Lebanon City Council will consider a zoning code amendment and other related administrative rules that would allow the keeping of chickens within the city limits at its Tuesday meeting.
All chickens and barnyard fowl are currently regulated as livestock in the city zoning code and are only permitted in the rural residential (R-R) zoning district.
The city Planning Commission voted 3-1 at its Sept. 20 meeting to not recommend any changes to the current code and restrictions to council.
But a Lebanon Citizens Committee had already been organized to discuss text amendments involving chickens. The committee, led by Beth Levering, met on July 7 and July 20 and discussed a variety of topics on the matter.
Council held a public hearing and gave the proposed change a first reading at its Oct. 11 meeting. A final vote will be at its meeting at 7 p.m. Tuesday.
The topics the Citizens Committee reviewed included a survey, Homeowners Association regulations, code enforcement, the need to update the code to allow the keeping of chickens for a food source, as well as education. At the July 20 meeting, the committee reviewed the survey results, which were published on social media. Of the 163 responses, 74.2% were in favor of permitting chickens within the city.
One resident, Paula Cramer, said she is against the proposed change and that council should go out and talk to residents. Cramer said a majority of the Planning Commission voted to deny the change.
“Just because it’s a movement and just because other cities have this, doesn’t mean we have to have it,” she said.
Former councilman Joe Shafer and his daughter Clara, voiced their support of the ordinance. She told council she is raising 23 chickens. Joe Shafer said this is one small thing the city can give rights to citizens, saying the process teaches responsibility to children.
Currently, all city homeowner associations (HOAs) ban backyard chickens. If the city allowed backyard chickens in the future, each HOA would have the option to allow backyard chickens, according to the committee.
The committee recommended to council that no roosters be permitted, only hens. There would be a limit of six chickens per property and up to 12 on lots of one acre or more.
No chickens would be allowed in the Central Business District zone, and chickens would not be allowed at apartments or any other multi-family housing zones, according to the proposed code change.
Chicken coops would have to be in the backyard of single-family residences and contained within the owner’s property boundaries. The city could revoke a homeowner’s right to keep chickens if there were two confirmed property maintenance violations.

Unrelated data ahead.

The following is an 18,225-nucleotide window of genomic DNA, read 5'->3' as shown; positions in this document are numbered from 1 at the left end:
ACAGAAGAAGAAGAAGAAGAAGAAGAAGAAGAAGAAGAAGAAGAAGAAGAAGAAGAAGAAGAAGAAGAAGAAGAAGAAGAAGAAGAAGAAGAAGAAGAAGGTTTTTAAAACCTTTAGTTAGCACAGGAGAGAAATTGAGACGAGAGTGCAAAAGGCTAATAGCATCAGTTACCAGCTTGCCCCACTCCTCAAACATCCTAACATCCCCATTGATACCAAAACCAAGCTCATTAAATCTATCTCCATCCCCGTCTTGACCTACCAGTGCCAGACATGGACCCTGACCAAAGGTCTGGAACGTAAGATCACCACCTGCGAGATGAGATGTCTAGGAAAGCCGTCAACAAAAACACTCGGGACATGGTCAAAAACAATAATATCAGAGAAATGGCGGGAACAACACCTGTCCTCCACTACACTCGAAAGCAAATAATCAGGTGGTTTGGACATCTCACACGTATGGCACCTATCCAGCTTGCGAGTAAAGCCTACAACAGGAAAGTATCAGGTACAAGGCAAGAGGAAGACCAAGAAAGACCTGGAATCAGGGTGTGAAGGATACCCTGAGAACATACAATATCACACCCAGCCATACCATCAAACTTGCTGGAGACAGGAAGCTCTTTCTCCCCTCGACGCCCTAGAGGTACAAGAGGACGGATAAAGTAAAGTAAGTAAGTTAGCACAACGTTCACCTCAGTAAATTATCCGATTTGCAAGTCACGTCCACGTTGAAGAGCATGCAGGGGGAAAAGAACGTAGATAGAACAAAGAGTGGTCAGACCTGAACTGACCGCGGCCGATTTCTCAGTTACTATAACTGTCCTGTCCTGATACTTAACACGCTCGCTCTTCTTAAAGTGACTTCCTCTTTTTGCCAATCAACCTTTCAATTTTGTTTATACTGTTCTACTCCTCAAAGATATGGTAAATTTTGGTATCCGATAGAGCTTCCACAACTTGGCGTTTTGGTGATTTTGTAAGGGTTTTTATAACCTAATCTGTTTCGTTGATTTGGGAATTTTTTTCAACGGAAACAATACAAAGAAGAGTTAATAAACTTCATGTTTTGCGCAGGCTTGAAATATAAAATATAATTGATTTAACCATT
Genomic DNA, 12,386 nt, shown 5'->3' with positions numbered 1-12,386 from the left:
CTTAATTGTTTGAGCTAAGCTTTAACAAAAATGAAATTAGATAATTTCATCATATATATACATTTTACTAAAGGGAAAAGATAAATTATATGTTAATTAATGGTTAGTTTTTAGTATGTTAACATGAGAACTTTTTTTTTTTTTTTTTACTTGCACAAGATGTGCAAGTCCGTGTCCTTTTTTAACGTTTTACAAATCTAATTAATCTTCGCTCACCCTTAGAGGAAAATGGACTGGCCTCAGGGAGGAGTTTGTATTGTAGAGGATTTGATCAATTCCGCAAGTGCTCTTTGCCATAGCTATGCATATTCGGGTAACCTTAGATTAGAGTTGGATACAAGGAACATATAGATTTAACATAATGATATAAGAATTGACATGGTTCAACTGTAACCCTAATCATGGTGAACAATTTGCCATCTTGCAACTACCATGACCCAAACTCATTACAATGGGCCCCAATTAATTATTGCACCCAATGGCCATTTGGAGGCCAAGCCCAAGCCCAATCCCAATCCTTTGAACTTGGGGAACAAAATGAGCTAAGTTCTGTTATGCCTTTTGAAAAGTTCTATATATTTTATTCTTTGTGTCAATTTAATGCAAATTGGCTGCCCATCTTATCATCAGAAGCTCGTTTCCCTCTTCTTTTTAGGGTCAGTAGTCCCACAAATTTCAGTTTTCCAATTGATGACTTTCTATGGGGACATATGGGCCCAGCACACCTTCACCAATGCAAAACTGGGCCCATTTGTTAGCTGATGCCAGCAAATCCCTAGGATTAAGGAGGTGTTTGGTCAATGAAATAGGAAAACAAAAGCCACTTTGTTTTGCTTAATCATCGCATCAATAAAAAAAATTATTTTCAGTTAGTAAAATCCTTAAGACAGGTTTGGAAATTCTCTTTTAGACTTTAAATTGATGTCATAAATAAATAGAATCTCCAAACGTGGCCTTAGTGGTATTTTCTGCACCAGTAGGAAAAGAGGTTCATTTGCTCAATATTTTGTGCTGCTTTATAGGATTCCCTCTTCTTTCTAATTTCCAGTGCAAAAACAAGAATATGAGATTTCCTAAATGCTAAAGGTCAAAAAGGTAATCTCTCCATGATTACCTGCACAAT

Other cities’ examples
Levering recently told council that property maintenance complaints are minimal in other cities to the south where chickens are allowed. Those cities include Cincinnati, Madeira, Glendale, Loveland, Milford, Wyoming, and Montgomery.
Bevan Schenck, director of public affairs at the Ohio Municipal League, said the organization does not track these ordinances across the state, but added it seems to be a trend. He also said there is no state legislation pending on this issue.
Schenck also sits on the Hilliard Planning and Zoning Commission and said his city approved a similar ordinance.
“I think the question that will always be asked is how will this affect the neighbors,” he said.
The Lebanon committee also considered requiring an application / permit process; lot size and setbacks; prohibitions on slaughtering the chickens; and providing an educational component.
City staff also recommended additions to the zoning amendment, including that chickens shall not roam off the property; and that chickens should always be kept in an enclosure or fenced area in the rear yard at least 20 feet away from property lines. There are recommended regulations on the type of coops that could be used as well.
The proposed code requires residents who want to keep chickens to apply for a zoning permit for an accessory use-chicken coop. Officials said the permit would not allow the permittee to engage in chicken breeding or fertilizer production for commercial purposes.
In its Sept. 20 recommendation to deny recommendation to change the zoning code to permit chickens, the Planning Commission raised concerns about chickens wandering off site onto neighbors’ properties; the upkeep of coops, including odors and disease; and possible neighbor-to-neighbor conflict and property maintenance issues.
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